Europe’s largest Cancer conference takes place in Vienna towards the end of this month. Paxman, the pioneers of scalp cooling, will be unveiling their commitment to achieve zero hair loss during chemotherapy. What is behind this statement? Is it a realistic ambition or just a marketing gimmick? We investigate.



Paxman Scalp Cooling


Image result for paxman scalp cooling
Paxman scalp cooling equipment has been used on over 100,000 patients in 32 different countries, helping them prevent hair loss and improve their self-confidence through the tough treatment regime of chemotherapy. The treatment involves cooling the scalp before, during and after chemotherapy.


80% By 2020




Confidence in their prediction to achieve zero hair loss in chemotherapy doesn’t just come from that successful history however. Their commitment to R&D is quite breathtaking in its scope and scale.

Paxman are working closely with the oncologists and scientists responsible for delivering todays treatments. By collating their results alongside feedback from the patients themselves, they are able to drive best practice and maximize results, with the medium term target to raise the success rate for zero hair loss from its current 50% to a targeted 80% by 2020.


The Path To Zero Hair Loss




At the heart of their plans for zero loss is an international multi-disciplinary group to specifically explore chemotherapy induced alopecia (CIA) and scalp cooling. They are tasked with gaining a deeper understanding of the precise mechanisms of scalp cooling and the impact of the various chemotherapy regimens.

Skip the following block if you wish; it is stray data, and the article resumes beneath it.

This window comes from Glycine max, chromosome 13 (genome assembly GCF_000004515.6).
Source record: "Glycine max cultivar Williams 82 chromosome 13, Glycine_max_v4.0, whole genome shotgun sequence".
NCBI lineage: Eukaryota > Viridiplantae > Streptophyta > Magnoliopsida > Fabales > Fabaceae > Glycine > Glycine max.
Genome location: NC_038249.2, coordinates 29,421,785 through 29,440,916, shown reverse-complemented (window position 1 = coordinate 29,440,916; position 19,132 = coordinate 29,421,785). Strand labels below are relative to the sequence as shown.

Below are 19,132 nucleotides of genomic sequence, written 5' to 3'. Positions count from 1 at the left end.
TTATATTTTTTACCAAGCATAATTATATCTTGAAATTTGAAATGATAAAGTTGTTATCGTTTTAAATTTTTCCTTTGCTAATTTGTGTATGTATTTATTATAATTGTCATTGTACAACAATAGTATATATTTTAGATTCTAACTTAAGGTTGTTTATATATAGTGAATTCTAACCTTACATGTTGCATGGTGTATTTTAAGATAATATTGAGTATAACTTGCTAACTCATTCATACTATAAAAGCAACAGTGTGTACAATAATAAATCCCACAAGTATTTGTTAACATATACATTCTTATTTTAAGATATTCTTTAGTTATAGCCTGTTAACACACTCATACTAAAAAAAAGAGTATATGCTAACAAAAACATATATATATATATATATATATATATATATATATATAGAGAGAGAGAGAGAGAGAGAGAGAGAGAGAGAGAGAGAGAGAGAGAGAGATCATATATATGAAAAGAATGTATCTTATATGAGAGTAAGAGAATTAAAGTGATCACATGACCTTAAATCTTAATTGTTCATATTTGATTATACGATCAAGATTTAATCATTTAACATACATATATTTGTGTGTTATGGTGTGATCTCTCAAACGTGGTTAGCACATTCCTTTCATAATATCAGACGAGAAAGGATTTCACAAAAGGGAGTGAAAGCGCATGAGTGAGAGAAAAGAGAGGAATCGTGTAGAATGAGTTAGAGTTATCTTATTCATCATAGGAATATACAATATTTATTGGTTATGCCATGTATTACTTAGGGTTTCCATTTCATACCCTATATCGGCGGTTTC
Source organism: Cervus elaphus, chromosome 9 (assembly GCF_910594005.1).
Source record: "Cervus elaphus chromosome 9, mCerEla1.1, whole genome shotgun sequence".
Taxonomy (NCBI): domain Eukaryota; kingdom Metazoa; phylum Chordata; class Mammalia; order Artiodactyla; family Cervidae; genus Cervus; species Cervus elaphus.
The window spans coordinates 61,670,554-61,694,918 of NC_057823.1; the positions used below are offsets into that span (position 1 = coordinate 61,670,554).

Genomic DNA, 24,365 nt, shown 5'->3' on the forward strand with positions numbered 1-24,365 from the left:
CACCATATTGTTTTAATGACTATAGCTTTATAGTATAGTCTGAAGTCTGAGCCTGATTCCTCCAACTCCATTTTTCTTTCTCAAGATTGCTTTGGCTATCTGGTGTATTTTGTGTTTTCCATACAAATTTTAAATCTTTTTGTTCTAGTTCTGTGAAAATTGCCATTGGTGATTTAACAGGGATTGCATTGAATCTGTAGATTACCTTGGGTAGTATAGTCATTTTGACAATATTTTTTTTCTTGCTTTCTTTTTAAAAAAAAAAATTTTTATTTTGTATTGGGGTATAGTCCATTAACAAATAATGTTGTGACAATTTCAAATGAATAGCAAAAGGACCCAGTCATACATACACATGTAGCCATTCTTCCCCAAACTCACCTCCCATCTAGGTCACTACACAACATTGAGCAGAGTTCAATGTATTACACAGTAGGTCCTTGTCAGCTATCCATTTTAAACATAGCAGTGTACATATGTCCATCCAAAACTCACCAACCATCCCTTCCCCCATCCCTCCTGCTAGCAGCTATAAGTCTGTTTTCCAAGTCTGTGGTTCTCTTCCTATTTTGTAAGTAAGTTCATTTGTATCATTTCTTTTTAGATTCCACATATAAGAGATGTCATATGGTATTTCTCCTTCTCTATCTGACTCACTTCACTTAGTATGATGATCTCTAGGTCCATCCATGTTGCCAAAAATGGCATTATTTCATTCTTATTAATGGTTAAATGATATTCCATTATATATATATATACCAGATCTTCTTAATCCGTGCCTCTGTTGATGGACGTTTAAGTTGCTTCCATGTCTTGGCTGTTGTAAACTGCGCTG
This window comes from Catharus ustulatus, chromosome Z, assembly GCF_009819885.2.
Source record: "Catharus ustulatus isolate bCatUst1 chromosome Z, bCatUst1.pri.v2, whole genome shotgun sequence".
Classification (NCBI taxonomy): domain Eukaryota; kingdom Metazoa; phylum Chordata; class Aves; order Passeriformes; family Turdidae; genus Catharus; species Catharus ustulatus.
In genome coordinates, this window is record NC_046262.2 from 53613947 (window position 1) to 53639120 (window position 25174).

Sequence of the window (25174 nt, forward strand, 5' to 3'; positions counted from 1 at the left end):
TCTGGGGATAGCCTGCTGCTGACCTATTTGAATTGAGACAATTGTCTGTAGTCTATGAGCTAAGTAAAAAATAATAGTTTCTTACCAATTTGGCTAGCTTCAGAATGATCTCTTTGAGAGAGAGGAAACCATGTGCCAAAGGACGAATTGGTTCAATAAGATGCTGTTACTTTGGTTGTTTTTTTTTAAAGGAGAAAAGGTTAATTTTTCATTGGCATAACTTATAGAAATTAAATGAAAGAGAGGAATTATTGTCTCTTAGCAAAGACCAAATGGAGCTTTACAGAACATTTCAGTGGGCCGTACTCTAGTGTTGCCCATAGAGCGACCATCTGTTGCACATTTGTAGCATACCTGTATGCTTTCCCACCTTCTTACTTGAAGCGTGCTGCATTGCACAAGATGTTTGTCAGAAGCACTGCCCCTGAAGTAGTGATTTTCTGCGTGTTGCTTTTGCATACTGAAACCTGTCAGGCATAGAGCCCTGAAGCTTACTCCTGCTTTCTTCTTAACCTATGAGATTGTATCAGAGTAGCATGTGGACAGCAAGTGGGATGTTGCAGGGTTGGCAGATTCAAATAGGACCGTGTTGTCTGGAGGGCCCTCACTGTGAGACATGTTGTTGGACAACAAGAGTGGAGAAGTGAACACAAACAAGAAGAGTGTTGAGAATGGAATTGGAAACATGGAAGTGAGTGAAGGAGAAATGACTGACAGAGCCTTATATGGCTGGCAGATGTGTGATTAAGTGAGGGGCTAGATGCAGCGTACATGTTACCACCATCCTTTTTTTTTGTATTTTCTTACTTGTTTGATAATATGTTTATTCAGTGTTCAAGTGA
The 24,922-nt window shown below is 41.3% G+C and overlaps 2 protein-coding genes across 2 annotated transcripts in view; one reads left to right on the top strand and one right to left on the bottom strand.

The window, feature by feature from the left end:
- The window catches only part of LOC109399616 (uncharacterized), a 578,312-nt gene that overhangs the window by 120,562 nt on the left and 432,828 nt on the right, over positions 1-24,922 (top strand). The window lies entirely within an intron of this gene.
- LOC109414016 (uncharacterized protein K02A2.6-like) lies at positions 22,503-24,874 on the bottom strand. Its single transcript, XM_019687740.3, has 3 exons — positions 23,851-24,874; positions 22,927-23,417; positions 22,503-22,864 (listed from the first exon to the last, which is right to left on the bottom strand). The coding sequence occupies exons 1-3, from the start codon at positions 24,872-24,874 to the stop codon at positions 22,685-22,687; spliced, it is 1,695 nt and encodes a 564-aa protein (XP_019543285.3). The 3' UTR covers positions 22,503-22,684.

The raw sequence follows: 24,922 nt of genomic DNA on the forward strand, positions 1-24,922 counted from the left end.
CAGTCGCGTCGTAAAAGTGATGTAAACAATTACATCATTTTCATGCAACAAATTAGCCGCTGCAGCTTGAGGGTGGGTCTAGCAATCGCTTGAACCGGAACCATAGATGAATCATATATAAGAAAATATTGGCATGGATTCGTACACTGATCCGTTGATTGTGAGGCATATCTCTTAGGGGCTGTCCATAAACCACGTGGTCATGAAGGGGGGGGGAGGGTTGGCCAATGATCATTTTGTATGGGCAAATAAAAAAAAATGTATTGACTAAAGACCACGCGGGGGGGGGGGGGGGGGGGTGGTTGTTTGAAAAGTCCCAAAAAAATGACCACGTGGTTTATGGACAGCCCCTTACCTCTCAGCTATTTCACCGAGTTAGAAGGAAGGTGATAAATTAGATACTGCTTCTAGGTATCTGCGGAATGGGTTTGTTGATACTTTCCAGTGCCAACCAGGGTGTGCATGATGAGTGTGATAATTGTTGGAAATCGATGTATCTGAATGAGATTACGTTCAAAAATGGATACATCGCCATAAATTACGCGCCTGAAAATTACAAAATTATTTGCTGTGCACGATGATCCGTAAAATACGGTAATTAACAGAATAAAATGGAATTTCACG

As well as this patient focussed research, Paxman is also undertaking a series of clinical trials in the UK, the US, Japan, Australia, Germany and Austria and is also developing a third-generation of the cooling cap to ensure it fits people’s heads more efficiently.
For all these reasons, but not least because we sincerely want them to succeed, the future looks bright for Paxman. Along with the development of their third iteration of the equipment they would appear to be in great shape. We wish them well.
Let’s leave the last word with Richard Paxman (MD) who says, “We are committed to ensuring that everyone undergoing chemotherapy treatment keeps their hair and will not stop until we achieve zero hair loss.”
You can read the original article, published in News Medical by clicking here



By Ian Watson


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